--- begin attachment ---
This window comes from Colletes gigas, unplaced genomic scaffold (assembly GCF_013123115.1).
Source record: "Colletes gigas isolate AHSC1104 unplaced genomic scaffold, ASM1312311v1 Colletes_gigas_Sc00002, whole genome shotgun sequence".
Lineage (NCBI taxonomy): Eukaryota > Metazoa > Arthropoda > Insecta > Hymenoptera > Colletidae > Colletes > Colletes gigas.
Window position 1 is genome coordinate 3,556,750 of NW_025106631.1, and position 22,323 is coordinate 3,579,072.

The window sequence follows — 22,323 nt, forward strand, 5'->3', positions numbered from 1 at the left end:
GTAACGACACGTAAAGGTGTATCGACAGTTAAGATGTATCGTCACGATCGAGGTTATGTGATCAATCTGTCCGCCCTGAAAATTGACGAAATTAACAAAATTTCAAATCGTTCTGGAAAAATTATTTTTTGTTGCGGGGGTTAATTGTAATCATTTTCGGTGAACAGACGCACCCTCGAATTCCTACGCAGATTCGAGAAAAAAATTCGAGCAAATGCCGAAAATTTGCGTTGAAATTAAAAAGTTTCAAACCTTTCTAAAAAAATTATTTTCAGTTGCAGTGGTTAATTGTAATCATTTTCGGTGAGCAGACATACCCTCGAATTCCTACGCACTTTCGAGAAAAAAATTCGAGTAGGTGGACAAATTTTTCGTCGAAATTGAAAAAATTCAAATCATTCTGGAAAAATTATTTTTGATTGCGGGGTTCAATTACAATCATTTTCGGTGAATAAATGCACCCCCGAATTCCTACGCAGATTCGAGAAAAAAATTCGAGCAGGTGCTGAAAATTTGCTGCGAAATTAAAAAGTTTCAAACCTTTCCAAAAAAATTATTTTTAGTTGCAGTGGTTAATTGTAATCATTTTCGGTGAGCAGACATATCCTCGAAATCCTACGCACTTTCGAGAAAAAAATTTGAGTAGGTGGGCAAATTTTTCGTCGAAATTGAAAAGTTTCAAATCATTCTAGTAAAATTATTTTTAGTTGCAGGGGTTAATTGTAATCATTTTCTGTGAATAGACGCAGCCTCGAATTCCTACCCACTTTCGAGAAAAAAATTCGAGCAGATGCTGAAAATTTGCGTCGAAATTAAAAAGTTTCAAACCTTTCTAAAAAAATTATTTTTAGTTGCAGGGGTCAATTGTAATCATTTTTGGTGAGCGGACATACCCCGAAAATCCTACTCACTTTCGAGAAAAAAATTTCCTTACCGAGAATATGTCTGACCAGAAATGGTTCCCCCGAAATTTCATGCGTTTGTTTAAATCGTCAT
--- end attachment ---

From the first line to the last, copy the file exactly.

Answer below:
This window comes from Colletes gigas, unplaced genomic scaffold (assembly GCF_013123115.1).
Source record: "Colletes gigas isolate AHSC1104 unplaced genomic scaffold, ASM1312311v1 Colletes_gigas_Sc00002, whole genome shotgun sequence".
Lineage (NCBI taxonomy): Eukaryota > Metazoa > Arthropoda > Insecta > Hymenoptera > Colletidae > Colletes > Colletes gigas.
Window position 1 is genome coordinate 3,556,750 of NW_025106631.1, and position 22,323 is coordinate 3,579,072.

The window sequence follows — 22,323 nt, forward strand, 5'->3', positions numbered from 1 at the left end:
GTAACGACACGTAAAGGTGTATCGACAGTTAAGATGTATCGTCACGATCGAGGTTATGTGATCAATCTGTCCGCCCTGAAAATTGACGAAATTAACAAAATTTCAAATCGTTCTGGAAAAATTATTTTTTGTTGCGGGGGTTAATTGTAATCATTTTCGGTGAACAGACGCACCCTCGAATTCCTACGCAGATTCGAGAAAAAAATTCGAGCAAATGCCGAAAATTTGCGTTGAAATTAAAAAGTTTCAAACCTTTCTAAAAAAATTATTTTCAGTTGCAGTGGTTAATTGTAATCATTTTCGGTGAGCAGACATACCCTCGAATTCCTACGCACTTTCGAGAAAAAAATTCGAGTAGGTGGACAAATTTTTCGTCGAAATTGAAAAAATTCAAATCATTCTGGAAAAATTATTTTTGATTGCGGGGTTCAATTACAATCATTTTCGGTGAATAAATGCACCCCCGAATTCCTACGCAGATTCGAGAAAAAAATTCGAGCAGGTGCTGAAAATTTGCTGCGAAATTAAAAAGTTTCAAACCTTTCCAAAAAAATTATTTTTAGTTGCAGTGGTTAATTGTAATCATTTTCGGTGAGCAGACATATCCTCGAAATCCTACGCACTTTCGAGAAAAAAATTTGAGTAGGTGGGCAAATTTTTCGTCGAAATTGAAAAGTTTCAAATCATTCTAGTAAAATTATTTTTAGTTGCAGGGGTTAATTGTAATCATTTTCTGTGAATAGACGCAGCCTCGAATTCCTACCCACTTTCGAGAAAAAAATTCGAGCAGATGCTGAAAATTTGCGTCGAAATTAAAAAGTTTCAAACCTTTCTAAAAAAATTATTTTTAGTTGCAGGGGTCAATTGTAATCATTTTTGGTGAGCGGACATACCCCGAAAATCCTACTCACTTTCGAGAAAAAAATTTCCTTACCGAGAATATGTCTGACCAGAAATGGTTCCCCCGAAATTTCATGCGTTTGTTTAAATCGTCAT